Happy Hangul Day!

by Emma Lee, 04/10/2014

King Sejong is the reason why 9 October is a holiday. If you're new to Seoul, you may have wondered about the statue of the seated King in Gwanghwamun Square. That is King Sejong the Great, the rule credited with the invention of hangul (hangeul). Established initially in 1926, Hangul Day is intended to celebrate the creation of the Korean alphabet. 

Proclaimed by King Sejong in 1446/7 (lunar calendar), the new phonetic alphabet system would give the Koreans of all classes the opportunity to read and write. Until then, these skills were limited to members, mostly men, of the highest class in Korean society because the adapted Chinese characters system (hanja) used to write in Korean was quite complex and cumbersome.

The new hublot replica alphabet was made up of 28 characters each of which was based on a simplified diagram of the patterns made by the mouth, teeth and tongue when one made the sound related to the character - a rendition of spoken sound. The majority of Koreans were effectively illiterate before the invention of Hangul. King Sejong succeeded in changing that despite opposition from the literati, including Confucian scholars. Following the introduction of Hangul, not only did common folk learn to read and write, so did many women of all classes.

Hanja is still used on occasion in Korea. One can see the Chinese hanja style characters on some newspapers in South Korea so as to get an idea/headline across quickly. Hanja is no longer used in North Korea, however. Both North and South Korea celebrate the proclamation of Korea’s official alphabet, just on different dates: 9 October (Hangul Day) the South and 15 January (Chosongul Day) in the North.

Hangeul Day stopped being a national holiday in South Korea in the early 1990’s allegedly due to pressure from some of the chaebol owners who objected to the number of national holidays (non-working days) in the country. Efforts had been made since then to reverse that decision and finally, on November 1st last year (2012) the National Assembly voted by an overwhelming majority (189 to 4 with 4 abstentions) to re-instate Hangul Day as a national holiday starting 9 October 2013.

The third son of King Taejong and Queen Min, the fourth king of the Joseon Dynasty would not have been expected to ascend to the throne. His destiny, however, dictated otherwise and he  not only oversaw the creation of Hangul during his reign but also encouraged scientific and technological advancements. Born YI Do,  known by the nickname Wonjung during his lifetime and given the name Sejong after his death, King Sejong is one of only two Korean rulers to be posthumously honoured by being officially referred to as ‘The Great’.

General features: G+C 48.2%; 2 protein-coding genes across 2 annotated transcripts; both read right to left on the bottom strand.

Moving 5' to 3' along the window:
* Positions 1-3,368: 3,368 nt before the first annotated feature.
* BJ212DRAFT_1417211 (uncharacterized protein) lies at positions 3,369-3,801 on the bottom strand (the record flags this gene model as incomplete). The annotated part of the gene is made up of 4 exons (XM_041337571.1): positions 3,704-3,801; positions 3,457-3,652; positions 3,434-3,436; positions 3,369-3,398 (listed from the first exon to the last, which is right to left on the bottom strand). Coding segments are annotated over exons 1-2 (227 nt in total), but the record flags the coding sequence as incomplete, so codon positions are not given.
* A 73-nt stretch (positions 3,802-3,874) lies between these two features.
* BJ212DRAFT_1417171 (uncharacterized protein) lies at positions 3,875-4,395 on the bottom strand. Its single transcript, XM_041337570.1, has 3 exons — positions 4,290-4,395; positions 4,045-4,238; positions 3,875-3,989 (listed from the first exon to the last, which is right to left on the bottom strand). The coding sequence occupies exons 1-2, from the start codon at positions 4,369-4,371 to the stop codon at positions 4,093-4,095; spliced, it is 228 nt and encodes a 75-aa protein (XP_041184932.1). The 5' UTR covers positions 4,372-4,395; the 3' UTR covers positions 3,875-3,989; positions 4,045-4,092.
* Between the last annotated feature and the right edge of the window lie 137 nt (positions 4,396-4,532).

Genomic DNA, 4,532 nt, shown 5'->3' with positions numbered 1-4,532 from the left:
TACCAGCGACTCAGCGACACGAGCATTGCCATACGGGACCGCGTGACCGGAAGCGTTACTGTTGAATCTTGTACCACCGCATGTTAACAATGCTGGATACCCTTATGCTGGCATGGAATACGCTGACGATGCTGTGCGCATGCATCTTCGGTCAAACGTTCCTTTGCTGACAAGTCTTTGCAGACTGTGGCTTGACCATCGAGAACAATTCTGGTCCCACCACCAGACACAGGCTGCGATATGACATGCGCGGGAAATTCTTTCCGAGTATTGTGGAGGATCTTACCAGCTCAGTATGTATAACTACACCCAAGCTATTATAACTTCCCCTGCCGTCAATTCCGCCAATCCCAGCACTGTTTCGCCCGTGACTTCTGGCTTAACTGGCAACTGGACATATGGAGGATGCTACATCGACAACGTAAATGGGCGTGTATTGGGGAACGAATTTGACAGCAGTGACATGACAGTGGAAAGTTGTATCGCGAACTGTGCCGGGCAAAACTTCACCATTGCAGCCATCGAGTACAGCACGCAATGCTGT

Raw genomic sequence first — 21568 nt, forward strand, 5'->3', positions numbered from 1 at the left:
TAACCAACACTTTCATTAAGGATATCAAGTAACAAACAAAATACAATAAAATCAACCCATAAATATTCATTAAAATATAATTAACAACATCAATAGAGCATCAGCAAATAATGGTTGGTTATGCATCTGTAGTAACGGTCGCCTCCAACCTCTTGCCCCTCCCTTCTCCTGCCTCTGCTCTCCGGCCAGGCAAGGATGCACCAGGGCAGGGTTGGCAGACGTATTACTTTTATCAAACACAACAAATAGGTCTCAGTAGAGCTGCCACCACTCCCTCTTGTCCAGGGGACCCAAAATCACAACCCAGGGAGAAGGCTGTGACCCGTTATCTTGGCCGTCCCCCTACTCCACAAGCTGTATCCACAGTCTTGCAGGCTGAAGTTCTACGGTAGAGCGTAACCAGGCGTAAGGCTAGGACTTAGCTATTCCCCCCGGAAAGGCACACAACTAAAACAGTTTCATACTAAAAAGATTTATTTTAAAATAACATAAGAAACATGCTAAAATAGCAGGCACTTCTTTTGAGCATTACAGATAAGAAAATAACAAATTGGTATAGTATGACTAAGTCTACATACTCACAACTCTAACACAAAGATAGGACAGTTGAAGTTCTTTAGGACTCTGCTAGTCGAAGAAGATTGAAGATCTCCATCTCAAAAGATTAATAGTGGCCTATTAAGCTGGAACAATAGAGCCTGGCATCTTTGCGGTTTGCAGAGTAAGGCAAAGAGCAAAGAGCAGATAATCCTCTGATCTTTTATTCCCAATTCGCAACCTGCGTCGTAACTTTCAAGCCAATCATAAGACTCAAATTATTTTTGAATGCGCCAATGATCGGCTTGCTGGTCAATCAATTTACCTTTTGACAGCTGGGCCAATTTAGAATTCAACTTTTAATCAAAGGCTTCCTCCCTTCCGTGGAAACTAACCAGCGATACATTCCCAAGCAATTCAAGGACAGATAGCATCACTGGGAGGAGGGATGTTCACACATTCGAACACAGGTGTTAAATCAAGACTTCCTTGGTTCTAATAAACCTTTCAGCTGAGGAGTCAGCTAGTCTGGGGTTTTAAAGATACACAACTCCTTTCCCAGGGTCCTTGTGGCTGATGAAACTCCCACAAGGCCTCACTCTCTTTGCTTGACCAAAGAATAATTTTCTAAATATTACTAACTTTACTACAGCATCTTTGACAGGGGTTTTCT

Sejong Arts Center and Sejong-ro are named after this revered ruler,  his face is on the W10,000 (man won) note and since 2009, his statue dominates the center of Gwanghwamun Square. Visitors will notice a celestial globe, a rain gauge and a sundial in front of the statue. These represent some of the inventions credited to King Sejong. The six columns behind the statue depict his major accomplishments.

The Seochon (Western Village) area is the section of Seoul most closely related to King Sejong. This is where he was born. In 2011, the area was renamed Sejong Village. Among the treasures to discover on an alley walking tour are more than 300 hanok (traditional Korean houses) hidden from view from the outside. Over the years into the late Joseon period, Seochon was where the ‘jungin’ (middle class) lived. In the early 20th century, the area attracted young writers and artists and this influence remains to this day with the numerous galleries, art museums and cafes to be found all through the area.

Even for non-Koreans, Hangul Day is worthy of celebration. For all of us who spend some time in Korea, it’s essential to be able to read, at least a little, and hangul is so much easier to learn than hanja. While Korean grammar more closely resembles Japanese, most of Korean vocabulary is based on Chinese characters. Both Chinese and Japanese characters are pictorial representations and involved hundreds and hundreds of characters, not to mention interpretations. With is 28 characters and simple lines reflecting spoken sound, hangeul is much simpler, easier to deciper and quicker to learn than most Asian languages.

NOTE: To get to www.hbuying.me
- Sejong Village (Seochon),  take subway Line 3 to Gyeongbokgung Station (Stop 327) and go out Exits, 1, 2 or 4.
- King Sejong's Statue, take subway line 5 to Gwangwhamun Station (Stop 533) and go out any exit.




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